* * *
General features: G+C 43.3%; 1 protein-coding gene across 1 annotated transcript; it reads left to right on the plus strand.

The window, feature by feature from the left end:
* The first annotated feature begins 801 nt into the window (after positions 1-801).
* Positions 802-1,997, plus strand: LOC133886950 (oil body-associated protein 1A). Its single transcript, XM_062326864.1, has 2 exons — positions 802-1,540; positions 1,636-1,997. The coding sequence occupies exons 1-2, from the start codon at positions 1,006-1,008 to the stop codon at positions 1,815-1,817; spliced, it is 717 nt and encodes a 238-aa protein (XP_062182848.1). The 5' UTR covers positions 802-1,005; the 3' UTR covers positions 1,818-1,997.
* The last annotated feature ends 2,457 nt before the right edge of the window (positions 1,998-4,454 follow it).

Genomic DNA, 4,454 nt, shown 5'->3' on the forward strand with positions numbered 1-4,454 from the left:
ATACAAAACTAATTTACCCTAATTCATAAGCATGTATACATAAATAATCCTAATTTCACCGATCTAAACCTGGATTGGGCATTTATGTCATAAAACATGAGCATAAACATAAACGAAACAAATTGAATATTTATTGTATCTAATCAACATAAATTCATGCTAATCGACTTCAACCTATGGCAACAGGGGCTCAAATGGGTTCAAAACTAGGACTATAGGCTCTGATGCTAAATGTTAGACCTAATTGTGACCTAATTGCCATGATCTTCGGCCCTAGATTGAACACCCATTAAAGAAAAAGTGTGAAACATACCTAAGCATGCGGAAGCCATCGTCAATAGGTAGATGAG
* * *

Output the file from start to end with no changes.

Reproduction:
General features: G+C 43.3%; 1 protein-coding gene across 1 annotated transcript; it reads left to right on the plus strand.

The window, feature by feature from the left end:
* The first annotated feature begins 801 nt into the window (after positions 1-801).
* Positions 802-1,997, plus strand: LOC133886950 (oil body-associated protein 1A). Its single transcript, XM_062326864.1, has 2 exons — positions 802-1,540; positions 1,636-1,997. The coding sequence occupies exons 1-2, from the start codon at positions 1,006-1,008 to the stop codon at positions 1,815-1,817; spliced, it is 717 nt and encodes a 238-aa protein (XP_062182848.1). The 5' UTR covers positions 802-1,005; the 3' UTR covers positions 1,818-1,997.
* The last annotated feature ends 2,457 nt before the right edge of the window (positions 1,998-4,454 follow it).

Genomic DNA, 4,454 nt, shown 5'->3' on the forward strand with positions numbered 1-4,454 from the left:
ATACAAAACTAATTTACCCTAATTCATAAGCATGTATACATAAATAATCCTAATTTCACCGATCTAAACCTGGATTGGGCATTTATGTCATAAAACATGAGCATAAACATAAACGAAACAAATTGAATATTTATTGTATCTAATCAACATAAATTCATGCTAATCGACTTCAACCTATGGCAACAGGGGCTCAAATGGGTTCAAAACTAGGACTATAGGCTCTGATGCTAAATGTTAGACCTAATTGTGACCTAATTGCCATGATCTTCGGCCCTAGATTGAACACCCATTAAAGAAAAAGTGTGAAACATACCTAAGCATGCGGAAGCCATCGTCAATAGGTAGATGAG